In the movie “X-Men: The Last Stand”, the fictional pharmaceutical company, Worthington Labs, develops an inoculation to suppress the gene that gives mutants their super-powers, offering the “cure” to any mutant who desires it. The “cure” was derived from the DNA of a young child whose powers included suppressing other mutants’ abilities. Although this scenario is fictional, some pharmaceutical therapies are actually being manufactured today in the form of biologics. Some characteristics of biologics are:
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For many companies, particularly in cutting-edge high technology industries, an evolution has occurred as post-sales services have become an important part of their business. Post-sales services have become a significant source of revenue and profit, a way to build long-term customer relationships, and a source of competitive advantage. As healthcare evolves, the importance of services is likely to grow, creating a corresponding need for post-sales supply chain management.
Supply chains can be thought of in three categories:
Flying pretty much anywhere these days is expensive. And it’s almost twice as expensive when I travel with my daughter.
And the reason is simple: The route from airport security to the departure gate is littered with opportunities to spend money. There are stores that sell expensive clothes, jewelry, electronics, duty-free goods, food and tacky tee-shirts that announce to the world that the wearer has spent time in the City of Atlanta. (The “I’m a Georgia Peach” key ring complements the tee shirt nicely, by the way.)
Traveling to see family in China once, my daughter and I had too much time to kill in the airport. And, like a wasp to blueberry jelly, she was immediately drawn to the most expensive items for sale in the retail area.
How can I create business advantage with my supply chain? This is a question healthcare companies are increasingly asking themselves, and their logistics service providers, as the market becomes more competitive, more global, and frankly more challenging. Healthcare companies are recognizing that their supply chain’s performance can have a significant impact on their overall performance and are a source of competitive advantage.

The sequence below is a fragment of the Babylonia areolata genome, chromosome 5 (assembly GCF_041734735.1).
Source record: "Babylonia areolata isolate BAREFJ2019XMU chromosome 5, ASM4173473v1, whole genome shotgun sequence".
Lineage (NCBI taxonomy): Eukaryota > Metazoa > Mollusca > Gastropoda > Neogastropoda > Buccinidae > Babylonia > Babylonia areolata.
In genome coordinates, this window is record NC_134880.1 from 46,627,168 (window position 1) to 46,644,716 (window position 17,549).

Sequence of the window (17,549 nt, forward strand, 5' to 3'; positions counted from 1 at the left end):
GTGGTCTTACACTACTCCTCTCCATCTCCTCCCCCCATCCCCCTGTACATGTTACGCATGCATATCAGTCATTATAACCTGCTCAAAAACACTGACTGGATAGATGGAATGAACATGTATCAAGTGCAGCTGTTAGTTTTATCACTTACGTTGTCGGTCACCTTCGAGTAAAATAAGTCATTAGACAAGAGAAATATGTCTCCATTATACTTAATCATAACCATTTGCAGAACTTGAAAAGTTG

UPS recently launched our 6th annual UPS Pain in the (Supply) Chain survey, which takes the pulse of healthcare logistics executives around the world on their top business and supply chain concerns and “pain points,” successful strategies they have put in place to address issues and future investment plans.
This post focuses on top findings in Western Europe, where executives are seeing success in strategies they have put in place to address regulatory compliance issues and are planning further investments, even in a difficult economic environment.
UPS marks its 6th “Pain in the (Supply) Chain survey” this year, which is conducted annually across North America, Western Europe, Asia Pacific (interactive executive summary) and Latin America. This week, we focus on the findings from the Asia Pacific region where healthcare logistics executives are particularly concerned about product protection, which include both product security and product spoilage.
Ensuring the security and traceability of healthcare shipments is of growing importance, especially as the counterfeiting of healthcare products continues to rise. An important step is for the U.S. to adopt legislation that creates uniform national standards and enforcement for serialization and licensing (to preempt a patchwork of state-level regulations). While it has been a slow process, progress is being made on the legislative front.
In thinking about policy, especially at the federal level, it is important to focus on: “What problem are we trying to solve?” In this situation, it is ensuring access to safe medicines and preventing counterfeit drugs from reaching consumers.
Today, we are releasing our 6th annual UPS Pain in the (Supply) Chain survey, conducted by the research firm TNS. The survey reveals insights into the top challenges facing global healthcare logistics executives and highlights their future investment plans. This year we added new geographies to the survey and probed deeper to uncover strategies that successful healthcare executives are implementing to overcome their top supply chain challenges.
Fortune favors the prepared mind
– Louis Pasteur
The concept of disease was first introduced by Hippocrates more than two thousand years ago . 1. Hundreds of years later, pioneers like Louis Pasteur and Robert Koch demonstrated to the world how a microscope can identify of the causes of diseases. Today, Clinical Lab is a $50 billion industry in the United States alone and medical diagnostic testing influences 70% of all healthcare treatment decisions .
The 21st century Clinical Lab exemplifies the rapid pace of implementing advances in technology and science to facilitate the efficient and accurate diagnosis of medical conditions. For example, tests which were unimaginable a few years ago, are routinely completed in just a few hours today.
Surprisingly, one of the biggest challenges in healthcare over the past five years has been a shortage of pharmaceuticals. From 2006 to 2011 drug shortages grew by 400%. It is now a common practice for hospital pharmacies to maintain lists of which pharmaceuticals are available for physicians to prescribe.